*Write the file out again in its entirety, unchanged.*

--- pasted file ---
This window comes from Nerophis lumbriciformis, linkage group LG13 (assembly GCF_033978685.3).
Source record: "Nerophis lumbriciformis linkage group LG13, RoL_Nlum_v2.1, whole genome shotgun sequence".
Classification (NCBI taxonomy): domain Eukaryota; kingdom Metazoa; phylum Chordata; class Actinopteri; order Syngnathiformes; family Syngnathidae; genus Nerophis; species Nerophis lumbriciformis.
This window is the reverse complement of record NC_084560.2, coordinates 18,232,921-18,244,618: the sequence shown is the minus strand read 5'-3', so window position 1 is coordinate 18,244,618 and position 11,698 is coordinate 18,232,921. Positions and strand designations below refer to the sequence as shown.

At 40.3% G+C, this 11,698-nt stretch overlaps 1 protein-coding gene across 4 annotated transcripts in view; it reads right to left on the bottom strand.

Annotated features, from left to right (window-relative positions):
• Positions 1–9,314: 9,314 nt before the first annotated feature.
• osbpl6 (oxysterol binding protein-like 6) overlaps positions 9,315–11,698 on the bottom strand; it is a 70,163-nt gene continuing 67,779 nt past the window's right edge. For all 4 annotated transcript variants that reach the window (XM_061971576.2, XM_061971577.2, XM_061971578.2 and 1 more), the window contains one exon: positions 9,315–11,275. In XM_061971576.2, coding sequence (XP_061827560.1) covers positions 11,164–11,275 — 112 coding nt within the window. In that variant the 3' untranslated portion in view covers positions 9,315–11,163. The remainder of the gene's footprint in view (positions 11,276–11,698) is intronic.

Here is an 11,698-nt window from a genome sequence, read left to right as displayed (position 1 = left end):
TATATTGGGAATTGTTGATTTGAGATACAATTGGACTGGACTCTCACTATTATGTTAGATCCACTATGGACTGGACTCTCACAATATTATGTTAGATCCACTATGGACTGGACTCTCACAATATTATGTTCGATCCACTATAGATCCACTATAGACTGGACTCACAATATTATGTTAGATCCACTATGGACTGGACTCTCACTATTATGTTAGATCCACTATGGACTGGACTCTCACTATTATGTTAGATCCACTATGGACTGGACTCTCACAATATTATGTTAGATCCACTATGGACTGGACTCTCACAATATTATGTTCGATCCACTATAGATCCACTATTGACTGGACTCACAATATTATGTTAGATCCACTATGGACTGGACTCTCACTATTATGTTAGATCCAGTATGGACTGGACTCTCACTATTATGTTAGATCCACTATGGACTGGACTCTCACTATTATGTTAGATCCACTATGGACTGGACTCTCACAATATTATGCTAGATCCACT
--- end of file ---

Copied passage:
This window comes from Nerophis lumbriciformis, linkage group LG13 (assembly GCF_033978685.3).
Source record: "Nerophis lumbriciformis linkage group LG13, RoL_Nlum_v2.1, whole genome shotgun sequence".
Classification (NCBI taxonomy): domain Eukaryota; kingdom Metazoa; phylum Chordata; class Actinopteri; order Syngnathiformes; family Syngnathidae; genus Nerophis; species Nerophis lumbriciformis.
This window is the reverse complement of record NC_084560.2, coordinates 18,232,921-18,244,618: the sequence shown is the minus strand read 5'-3', so window position 1 is coordinate 18,244,618 and position 11,698 is coordinate 18,232,921. Positions and strand designations below refer to the sequence as shown.

At 40.3% G+C, this 11,698-nt stretch overlaps 1 protein-coding gene across 4 annotated transcripts in view; it reads right to left on the bottom strand.

Annotated features, from left to right (window-relative positions):
• Positions 1–9,314: 9,314 nt before the first annotated feature.
• osbpl6 (oxysterol binding protein-like 6) overlaps positions 9,315–11,698 on the bottom strand; it is a 70,163-nt gene continuing 67,779 nt past the window's right edge. For all 4 annotated transcript variants that reach the window (XM_061971576.2, XM_061971577.2, XM_061971578.2 and 1 more), the window contains one exon: positions 9,315–11,275. In XM_061971576.2, coding sequence (XP_061827560.1) covers positions 11,164–11,275 — 112 coding nt within the window. In that variant the 3' untranslated portion in view covers positions 9,315–11,163. The remainder of the gene's footprint in view (positions 11,276–11,698) is intronic.

Here is an 11,698-nt window from a genome sequence, read left to right as displayed (position 1 = left end):
TATATTGGGAATTGTTGATTTGAGATACAATTGGACTGGACTCTCACTATTATGTTAGATCCACTATGGACTGGACTCTCACAATATTATGTTAGATCCACTATGGACTGGACTCTCACAATATTATGTTCGATCCACTATAGATCCACTATAGACTGGACTCACAATATTATGTTAGATCCACTATGGACTGGACTCTCACTATTATGTTAGATCCACTATGGACTGGACTCTCACTATTATGTTAGATCCACTATGGACTGGACTCTCACAATATTATGTTAGATCCACTATGGACTGGACTCTCACAATATTATGTTCGATCCACTATAGATCCACTATTGACTGGACTCACAATATTATGTTAGATCCACTATGGACTGGACTCTCACTATTATGTTAGATCCAGTATGGACTGGACTCTCACTATTATGTTAGATCCACTATGGACTGGACTCTCACTATTATGTTAGATCCACTATGGACTGGACTCTCACAATATTATGCTAGATCCACT